||[Apr. 16th, 2019|10:26 pm]
I spent last week at an in-house software engineering conference, and I learned a lot of interesting stuff about machine learning. I think I know how you would use ML techniques to do bias correction, which is pretty neat. (You'd use the same technique they use to teach a system how to make pictures of horses look like pictures of zebras.) The question is, what happens when you start to extrapolate a little bit? If you start giving it pictures of ponies and mules instead of horses, does it still behave sensibly? Or does it go completely off the rails?|
At the same time, I managed to push my entire dataset through the multivariate bias-correction machinery and get it published, so that yesterday I could go into the reporting app for one of our grants and tick the "complete" box on that task by the due date. So that made me feel pretty accomplished. And now I can stop thinking about it and get my brain back!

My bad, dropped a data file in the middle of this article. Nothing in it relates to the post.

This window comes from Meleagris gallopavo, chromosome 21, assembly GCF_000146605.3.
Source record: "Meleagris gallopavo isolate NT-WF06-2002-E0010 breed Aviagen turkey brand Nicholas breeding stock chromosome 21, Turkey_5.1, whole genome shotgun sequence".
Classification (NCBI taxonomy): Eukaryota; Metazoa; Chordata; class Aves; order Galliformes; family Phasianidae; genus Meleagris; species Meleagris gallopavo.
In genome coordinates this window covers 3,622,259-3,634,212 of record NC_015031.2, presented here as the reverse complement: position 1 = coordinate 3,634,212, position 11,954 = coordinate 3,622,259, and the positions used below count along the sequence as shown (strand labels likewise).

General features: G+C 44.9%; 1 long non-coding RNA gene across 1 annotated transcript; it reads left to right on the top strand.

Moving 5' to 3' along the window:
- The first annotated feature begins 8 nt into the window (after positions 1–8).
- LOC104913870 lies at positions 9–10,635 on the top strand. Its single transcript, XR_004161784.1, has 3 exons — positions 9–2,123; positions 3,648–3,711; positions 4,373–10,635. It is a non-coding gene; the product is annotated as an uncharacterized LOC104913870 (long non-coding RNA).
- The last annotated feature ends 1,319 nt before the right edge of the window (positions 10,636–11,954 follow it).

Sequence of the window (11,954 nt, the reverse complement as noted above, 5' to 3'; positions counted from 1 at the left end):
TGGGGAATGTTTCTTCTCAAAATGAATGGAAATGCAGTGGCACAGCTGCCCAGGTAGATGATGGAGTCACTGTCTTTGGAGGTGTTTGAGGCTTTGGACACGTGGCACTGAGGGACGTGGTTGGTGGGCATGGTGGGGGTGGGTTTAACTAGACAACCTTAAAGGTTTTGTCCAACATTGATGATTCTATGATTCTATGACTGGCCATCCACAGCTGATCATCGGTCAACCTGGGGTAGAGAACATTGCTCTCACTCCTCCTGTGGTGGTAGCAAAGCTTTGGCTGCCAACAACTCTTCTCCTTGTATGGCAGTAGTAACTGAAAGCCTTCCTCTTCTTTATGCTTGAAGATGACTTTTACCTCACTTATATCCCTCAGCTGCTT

I was able to pull it off because the conference was a very mixed bag in terms of my interest levels in the different talks, so I had plenty of time when I could focus on the bias correction work. Plus, I already had the machinery built, and there are a number of steps that take a while, so there was a lot of "okay, start step 3 running then wait 20 minutes to see if it worked." I did also spend a decent chunk of time working on it this last weekend, too.
Now I don't have any looming deadlines and I hardly know what to do with myself. Time to update the to-do list, I guess.